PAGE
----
The 2011 update to The Endocrine Society Clinical Practice Guideline on the evaluation and treatment of growth hormone deficiency (GHD) in adults offers recommendations on the definition and diagnosis of GHD, weighs the risks and benefits of growth hormone (GH) replacement, and offers recommendations on individualizing treatment. Below is a summary of key recommendations.
Definition and Evaluation of GHD in Adults
In adults, the causes of GHD are divided into 3 subgroups:
Diagnosis of GHD in Adults
Benefits of GH Treatment in GH-Deficient Adults
Side Effects and Risks of GHD Treatment
Molitch ME, Clemmons DR, Malozowski S, Merriam GR, Vance ML; Endocrine Society. Evaluation and treatment of adult growth hormone deficiency: an Endocrine Society clinical practice guideline. J Clin Endocrinol Metab. 2011;96(6):1587-1609.
Commentary by Tamara L Wexler MD, PhD
Tamara L. Wexler, MD, PhD, is an endocrinologist specializing in neuroendocrinology and reproductive endocrinology. She is the Director of the NYU Langone Medical Center Pituitary Center in New York, NY, as well as an Attending in Medicine at Massachusetts General Hospital, Boston, MA.
This 2011 update to the 2006 Endocrine Society stance on the evaluation of, and treatment for adult growth hormone deficiency (AGHD) provides guidelines for diagnosis, the role of treatment, and appropriate monitoring. In addition, evidence to support the guidelines is summarized. The article also discusses those patients who were treated with GH as children, addressing when to re-test and when to treat that particular cohort.
The article also may serve as a useful practical guide for clinicians deciding when and how to test for GHD, and ties monitoring recommendations to evidence of the impact of GH in different areas of the body (eg, bone, cardiovascular). Available diagnostic tests are discussed with recommended prioritization and interpretations. For example, while the ITT is referred to as the gold standard for diagnosis of GHD, given the potential contraindications and need for careful monitoring during administration, GHRH-arginine stimulation is recommended as one first-line option (unless a hypothalamic cause is suspected). The glucagon stimulation test is recommended as an alternate to GHRH-arginine stimulation testing when the latter is not available; as discussed in the Introduction to this issue of EndoScan, as of July 2008, recombinant GHRH was no longer commercially available in the United States. The potential for future use of ghrelin-mimetic GH secretagogues in diagnosing GHD is mentioned. Since the publication of the guidelines, at least one such option concluded phase 3 trials, with an NDA submitted to the FDA (NDA not approved in present form).1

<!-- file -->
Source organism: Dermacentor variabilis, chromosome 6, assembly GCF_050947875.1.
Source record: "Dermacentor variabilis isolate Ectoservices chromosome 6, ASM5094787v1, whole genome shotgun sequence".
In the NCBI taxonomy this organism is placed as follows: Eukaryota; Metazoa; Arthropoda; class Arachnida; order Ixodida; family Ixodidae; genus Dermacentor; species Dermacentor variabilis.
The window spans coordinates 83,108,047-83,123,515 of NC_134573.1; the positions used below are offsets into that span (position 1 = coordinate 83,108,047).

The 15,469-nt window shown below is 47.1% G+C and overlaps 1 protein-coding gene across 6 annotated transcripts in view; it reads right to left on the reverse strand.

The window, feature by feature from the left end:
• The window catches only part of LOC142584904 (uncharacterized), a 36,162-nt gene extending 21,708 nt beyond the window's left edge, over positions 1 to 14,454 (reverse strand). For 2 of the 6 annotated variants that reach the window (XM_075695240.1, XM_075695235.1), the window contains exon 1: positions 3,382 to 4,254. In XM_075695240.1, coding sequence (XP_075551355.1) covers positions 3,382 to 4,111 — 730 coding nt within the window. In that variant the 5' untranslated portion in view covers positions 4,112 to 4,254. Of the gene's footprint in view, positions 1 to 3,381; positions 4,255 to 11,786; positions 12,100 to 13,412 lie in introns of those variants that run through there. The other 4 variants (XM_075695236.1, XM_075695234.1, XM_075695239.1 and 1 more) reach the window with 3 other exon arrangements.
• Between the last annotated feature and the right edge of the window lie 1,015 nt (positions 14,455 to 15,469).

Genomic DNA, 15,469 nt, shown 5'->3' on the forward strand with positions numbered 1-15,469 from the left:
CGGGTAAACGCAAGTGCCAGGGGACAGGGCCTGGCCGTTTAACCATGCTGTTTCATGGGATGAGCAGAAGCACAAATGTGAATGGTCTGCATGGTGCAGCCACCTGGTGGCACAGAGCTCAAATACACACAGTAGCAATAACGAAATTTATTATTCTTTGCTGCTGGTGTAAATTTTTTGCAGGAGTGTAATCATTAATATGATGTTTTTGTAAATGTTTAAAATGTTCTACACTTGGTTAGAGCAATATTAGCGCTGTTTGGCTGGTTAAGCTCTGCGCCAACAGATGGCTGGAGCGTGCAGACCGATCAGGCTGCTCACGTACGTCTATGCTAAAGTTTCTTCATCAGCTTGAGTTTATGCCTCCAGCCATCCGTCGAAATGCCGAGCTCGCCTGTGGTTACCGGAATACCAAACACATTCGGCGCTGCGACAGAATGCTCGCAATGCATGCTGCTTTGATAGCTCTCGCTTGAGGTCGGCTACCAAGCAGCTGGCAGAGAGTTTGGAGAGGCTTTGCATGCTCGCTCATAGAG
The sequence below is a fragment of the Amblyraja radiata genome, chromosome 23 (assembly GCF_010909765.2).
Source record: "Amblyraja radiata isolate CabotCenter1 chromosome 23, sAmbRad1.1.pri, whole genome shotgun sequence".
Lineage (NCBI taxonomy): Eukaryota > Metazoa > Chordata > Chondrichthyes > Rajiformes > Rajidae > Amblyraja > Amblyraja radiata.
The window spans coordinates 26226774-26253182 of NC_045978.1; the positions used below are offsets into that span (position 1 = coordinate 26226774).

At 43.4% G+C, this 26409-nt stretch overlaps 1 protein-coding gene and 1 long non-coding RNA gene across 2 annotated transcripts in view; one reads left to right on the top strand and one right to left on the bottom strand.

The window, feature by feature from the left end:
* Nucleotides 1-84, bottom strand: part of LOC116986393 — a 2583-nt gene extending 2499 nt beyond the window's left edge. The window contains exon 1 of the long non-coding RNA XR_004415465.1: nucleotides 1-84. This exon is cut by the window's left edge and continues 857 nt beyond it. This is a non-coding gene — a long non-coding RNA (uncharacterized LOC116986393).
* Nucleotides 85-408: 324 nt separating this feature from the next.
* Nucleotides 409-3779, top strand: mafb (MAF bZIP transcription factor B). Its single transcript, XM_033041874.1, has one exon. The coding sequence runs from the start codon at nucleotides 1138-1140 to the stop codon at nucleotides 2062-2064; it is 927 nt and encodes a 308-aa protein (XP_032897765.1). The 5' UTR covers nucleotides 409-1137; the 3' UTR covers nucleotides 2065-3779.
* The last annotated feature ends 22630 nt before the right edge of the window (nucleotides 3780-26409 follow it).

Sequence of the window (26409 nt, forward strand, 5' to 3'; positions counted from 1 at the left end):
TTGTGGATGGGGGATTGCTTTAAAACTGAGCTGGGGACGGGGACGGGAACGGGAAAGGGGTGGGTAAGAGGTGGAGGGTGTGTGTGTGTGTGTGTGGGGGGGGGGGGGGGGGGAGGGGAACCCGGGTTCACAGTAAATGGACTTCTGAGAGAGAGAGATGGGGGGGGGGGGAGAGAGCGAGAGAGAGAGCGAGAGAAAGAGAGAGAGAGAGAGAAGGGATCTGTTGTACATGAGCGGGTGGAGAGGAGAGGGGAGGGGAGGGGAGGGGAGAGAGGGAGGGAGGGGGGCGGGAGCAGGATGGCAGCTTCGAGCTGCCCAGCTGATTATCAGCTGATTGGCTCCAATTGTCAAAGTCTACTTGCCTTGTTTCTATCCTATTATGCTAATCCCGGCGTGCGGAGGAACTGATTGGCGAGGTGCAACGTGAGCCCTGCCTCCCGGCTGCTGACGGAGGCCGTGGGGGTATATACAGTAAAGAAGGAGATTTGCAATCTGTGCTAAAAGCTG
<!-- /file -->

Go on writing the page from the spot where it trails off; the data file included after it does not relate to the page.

The article also alludes to the impact of body mass index (BMI) on thresholds used in dynamic testing; we later review a recent article by Dichtel and colleagues suggesting new glucagon stimulation testing cutoffs in obese patients.
While the focus of this EndoScan is adults (children will be discussed in a future EndoScan), the article touches on two important factors for endocrinologists: 1) the need to retest GH in cases in which a congenital GHD is not present, underscoring that not all children for whom GHR is indicated and approved will meet criteria for adult GHD and replacement, and 2) the importance of continuing GH replacement (GHR) in some patients who received it as children (as well as particular considerations in monitoring and treating this cohort).
Discussion of the potential benefits (and risks) of GHR in adults, and reference to the related evidence, is particularly useful in understanding why it is important to consider testing and replacement in addition to offering guidance for appropriate monitoring.
1. Garcia JM, Swerdloff R, Wang C, et al. Macimorelin (AEZS-130)-stimulated growth hormone (GH) test: validation of a novel oral stimulation test for the diagnosis of adult GH deficiency. J Clin Endocrinol Metab. 2013;98(6):2422-2429.